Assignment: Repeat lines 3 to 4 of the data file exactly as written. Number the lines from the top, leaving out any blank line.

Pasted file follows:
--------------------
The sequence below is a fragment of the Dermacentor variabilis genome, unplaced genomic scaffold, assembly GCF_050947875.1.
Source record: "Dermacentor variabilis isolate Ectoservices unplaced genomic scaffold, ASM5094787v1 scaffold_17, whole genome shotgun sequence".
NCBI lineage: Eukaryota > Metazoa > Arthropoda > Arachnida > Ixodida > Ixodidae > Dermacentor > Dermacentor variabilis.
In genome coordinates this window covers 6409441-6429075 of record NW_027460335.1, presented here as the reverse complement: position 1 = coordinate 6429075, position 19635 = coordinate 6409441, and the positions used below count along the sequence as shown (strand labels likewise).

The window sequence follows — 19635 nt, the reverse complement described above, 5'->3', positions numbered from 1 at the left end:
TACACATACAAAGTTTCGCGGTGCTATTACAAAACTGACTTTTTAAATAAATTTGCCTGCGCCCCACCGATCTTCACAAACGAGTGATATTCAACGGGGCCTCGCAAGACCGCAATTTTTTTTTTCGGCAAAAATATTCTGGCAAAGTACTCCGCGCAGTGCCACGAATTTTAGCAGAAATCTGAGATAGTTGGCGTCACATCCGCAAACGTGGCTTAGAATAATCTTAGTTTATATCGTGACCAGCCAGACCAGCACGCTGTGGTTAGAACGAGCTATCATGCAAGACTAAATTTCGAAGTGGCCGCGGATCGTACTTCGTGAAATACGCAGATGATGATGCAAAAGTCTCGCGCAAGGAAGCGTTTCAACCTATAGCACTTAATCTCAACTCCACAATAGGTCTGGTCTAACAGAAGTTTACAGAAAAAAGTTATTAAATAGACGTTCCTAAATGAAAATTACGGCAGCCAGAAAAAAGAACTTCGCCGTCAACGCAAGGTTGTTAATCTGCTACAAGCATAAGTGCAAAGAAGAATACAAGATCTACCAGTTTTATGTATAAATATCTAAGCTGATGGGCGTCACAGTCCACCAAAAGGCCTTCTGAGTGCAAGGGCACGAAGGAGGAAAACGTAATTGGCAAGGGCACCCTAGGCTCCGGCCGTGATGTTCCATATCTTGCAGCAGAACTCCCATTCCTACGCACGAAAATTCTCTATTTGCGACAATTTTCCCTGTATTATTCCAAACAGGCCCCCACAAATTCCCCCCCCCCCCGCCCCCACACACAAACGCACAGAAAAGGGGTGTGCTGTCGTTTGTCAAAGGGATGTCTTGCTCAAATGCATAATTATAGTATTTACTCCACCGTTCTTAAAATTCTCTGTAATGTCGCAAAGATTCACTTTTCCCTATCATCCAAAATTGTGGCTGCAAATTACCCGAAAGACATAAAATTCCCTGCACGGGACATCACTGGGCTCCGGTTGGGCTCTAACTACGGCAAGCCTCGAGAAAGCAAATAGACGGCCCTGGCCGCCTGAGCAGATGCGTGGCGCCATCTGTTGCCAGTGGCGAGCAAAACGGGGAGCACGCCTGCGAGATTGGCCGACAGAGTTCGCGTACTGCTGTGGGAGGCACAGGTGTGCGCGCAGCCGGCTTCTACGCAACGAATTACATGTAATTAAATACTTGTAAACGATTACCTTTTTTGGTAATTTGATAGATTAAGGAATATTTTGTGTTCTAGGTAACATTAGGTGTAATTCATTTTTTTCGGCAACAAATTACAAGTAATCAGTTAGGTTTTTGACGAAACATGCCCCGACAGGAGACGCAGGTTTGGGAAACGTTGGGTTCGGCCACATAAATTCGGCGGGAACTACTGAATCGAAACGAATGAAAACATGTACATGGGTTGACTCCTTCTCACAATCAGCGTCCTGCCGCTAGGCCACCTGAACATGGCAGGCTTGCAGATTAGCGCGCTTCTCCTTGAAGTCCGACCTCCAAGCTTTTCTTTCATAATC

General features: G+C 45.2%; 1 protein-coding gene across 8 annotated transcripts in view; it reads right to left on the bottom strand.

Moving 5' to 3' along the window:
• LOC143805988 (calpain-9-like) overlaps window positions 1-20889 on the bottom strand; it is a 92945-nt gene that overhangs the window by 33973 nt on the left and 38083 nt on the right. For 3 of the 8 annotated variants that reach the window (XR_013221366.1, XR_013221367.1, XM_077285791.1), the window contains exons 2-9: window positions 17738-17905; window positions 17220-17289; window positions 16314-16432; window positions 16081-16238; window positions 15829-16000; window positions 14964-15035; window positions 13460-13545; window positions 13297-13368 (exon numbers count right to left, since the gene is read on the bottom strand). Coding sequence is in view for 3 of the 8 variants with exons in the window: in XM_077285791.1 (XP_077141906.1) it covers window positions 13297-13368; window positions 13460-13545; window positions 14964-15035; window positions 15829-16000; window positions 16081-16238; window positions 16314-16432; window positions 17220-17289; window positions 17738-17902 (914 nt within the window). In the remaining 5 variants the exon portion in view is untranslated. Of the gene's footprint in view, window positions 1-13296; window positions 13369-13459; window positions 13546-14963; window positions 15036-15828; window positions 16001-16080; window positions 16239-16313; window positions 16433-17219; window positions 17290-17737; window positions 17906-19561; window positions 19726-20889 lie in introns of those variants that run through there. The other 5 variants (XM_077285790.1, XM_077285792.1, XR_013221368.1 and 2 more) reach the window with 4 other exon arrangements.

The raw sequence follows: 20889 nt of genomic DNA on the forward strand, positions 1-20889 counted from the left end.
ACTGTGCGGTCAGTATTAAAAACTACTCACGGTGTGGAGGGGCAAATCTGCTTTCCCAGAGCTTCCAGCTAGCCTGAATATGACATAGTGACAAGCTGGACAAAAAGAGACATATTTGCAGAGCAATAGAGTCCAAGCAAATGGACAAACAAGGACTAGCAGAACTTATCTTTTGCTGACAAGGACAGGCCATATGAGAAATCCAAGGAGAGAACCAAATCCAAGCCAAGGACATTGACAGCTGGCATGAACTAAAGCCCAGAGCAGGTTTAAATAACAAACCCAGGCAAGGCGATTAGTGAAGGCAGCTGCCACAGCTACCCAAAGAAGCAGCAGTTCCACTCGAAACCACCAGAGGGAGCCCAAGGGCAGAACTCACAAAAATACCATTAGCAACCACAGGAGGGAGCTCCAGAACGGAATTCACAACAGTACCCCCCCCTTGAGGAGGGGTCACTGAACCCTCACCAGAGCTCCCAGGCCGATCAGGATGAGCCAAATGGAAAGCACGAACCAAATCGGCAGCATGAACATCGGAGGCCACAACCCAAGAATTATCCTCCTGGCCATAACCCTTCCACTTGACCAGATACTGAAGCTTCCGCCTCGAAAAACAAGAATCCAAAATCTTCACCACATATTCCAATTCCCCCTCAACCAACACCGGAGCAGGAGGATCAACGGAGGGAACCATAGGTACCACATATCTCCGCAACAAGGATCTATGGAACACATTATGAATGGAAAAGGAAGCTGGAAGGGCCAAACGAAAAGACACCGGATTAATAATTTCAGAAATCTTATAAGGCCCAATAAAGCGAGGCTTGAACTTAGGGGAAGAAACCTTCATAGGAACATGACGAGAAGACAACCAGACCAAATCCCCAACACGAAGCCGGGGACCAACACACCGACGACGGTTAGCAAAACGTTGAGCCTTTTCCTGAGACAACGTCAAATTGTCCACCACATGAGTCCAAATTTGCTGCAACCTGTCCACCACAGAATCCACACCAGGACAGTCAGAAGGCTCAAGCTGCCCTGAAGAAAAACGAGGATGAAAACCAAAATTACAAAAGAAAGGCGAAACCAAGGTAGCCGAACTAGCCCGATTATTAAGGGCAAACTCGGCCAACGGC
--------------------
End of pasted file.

NCBI lineage: Eukaryota > Metazoa > Arthropoda > Arachnida > Ixodida > Ixodidae > Dermacentor > Dermacentor variabilis.
In genome coordinates this window covers 6409441-6429075 of record NW_027460335.1, presented here as the reverse complement: position 1 = coordinate 6429075, position 19635 = coordinate 6409441, and the positions used below count along the sequence as shown (strand labels likewise).